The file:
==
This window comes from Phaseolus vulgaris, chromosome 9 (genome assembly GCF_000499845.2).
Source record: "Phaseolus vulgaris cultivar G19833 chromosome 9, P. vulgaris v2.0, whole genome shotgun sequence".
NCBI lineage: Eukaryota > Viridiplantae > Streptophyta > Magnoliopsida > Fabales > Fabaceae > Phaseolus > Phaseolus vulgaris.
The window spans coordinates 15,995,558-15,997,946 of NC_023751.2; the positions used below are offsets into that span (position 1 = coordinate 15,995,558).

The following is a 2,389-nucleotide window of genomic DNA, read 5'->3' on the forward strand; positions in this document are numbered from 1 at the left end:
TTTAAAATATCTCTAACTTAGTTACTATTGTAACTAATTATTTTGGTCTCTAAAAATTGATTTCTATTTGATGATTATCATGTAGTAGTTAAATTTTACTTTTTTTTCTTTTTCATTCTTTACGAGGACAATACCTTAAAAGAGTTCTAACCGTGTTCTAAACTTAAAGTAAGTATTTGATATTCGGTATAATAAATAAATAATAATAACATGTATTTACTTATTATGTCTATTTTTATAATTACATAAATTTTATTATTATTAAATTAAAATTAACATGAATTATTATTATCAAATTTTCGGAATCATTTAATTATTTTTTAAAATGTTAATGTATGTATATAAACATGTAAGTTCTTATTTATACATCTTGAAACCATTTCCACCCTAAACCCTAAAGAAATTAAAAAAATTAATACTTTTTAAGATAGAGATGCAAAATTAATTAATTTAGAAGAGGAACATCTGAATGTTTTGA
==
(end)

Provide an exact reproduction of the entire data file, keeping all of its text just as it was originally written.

This window comes from Phaseolus vulgaris, chromosome 9 (genome assembly GCF_000499845.2).
Source record: "Phaseolus vulgaris cultivar G19833 chromosome 9, P. vulgaris v2.0, whole genome shotgun sequence".
NCBI lineage: Eukaryota > Viridiplantae > Streptophyta > Magnoliopsida > Fabales > Fabaceae > Phaseolus > Phaseolus vulgaris.
The window spans coordinates 15,995,558-15,997,946 of NC_023751.2; the positions used below are offsets into that span (position 1 = coordinate 15,995,558).

The following is a 2,389-nucleotide window of genomic DNA, read 5'->3' on the forward strand; positions in this document are numbered from 1 at the left end:
TTTAAAATATCTCTAACTTAGTTACTATTGTAACTAATTATTTTGGTCTCTAAAAATTGATTTCTATTTGATGATTATCATGTAGTAGTTAAATTTTACTTTTTTTTCTTTTTCATTCTTTACGAGGACAATACCTTAAAAGAGTTCTAACCGTGTTCTAAACTTAAAGTAAGTATTTGATATTCGGTATAATAAATAAATAATAATAACATGTATTTACTTATTATGTCTATTTTTATAATTACATAAATTTTATTATTATTAAATTAAAATTAACATGAATTATTATTATCAAATTTTCGGAATCATTTAATTATTTTTTAAAATGTTAATGTATGTATATAAACATGTAAGTTCTTATTTATACATCTTGAAACCATTTCCACCCTAAACCCTAAAGAAATTAAAAAAATTAATACTTTTTAAGATAGAGATGCAAAATTAATTAATTTAGAAGAGGAACATCTGAATGTTTTGA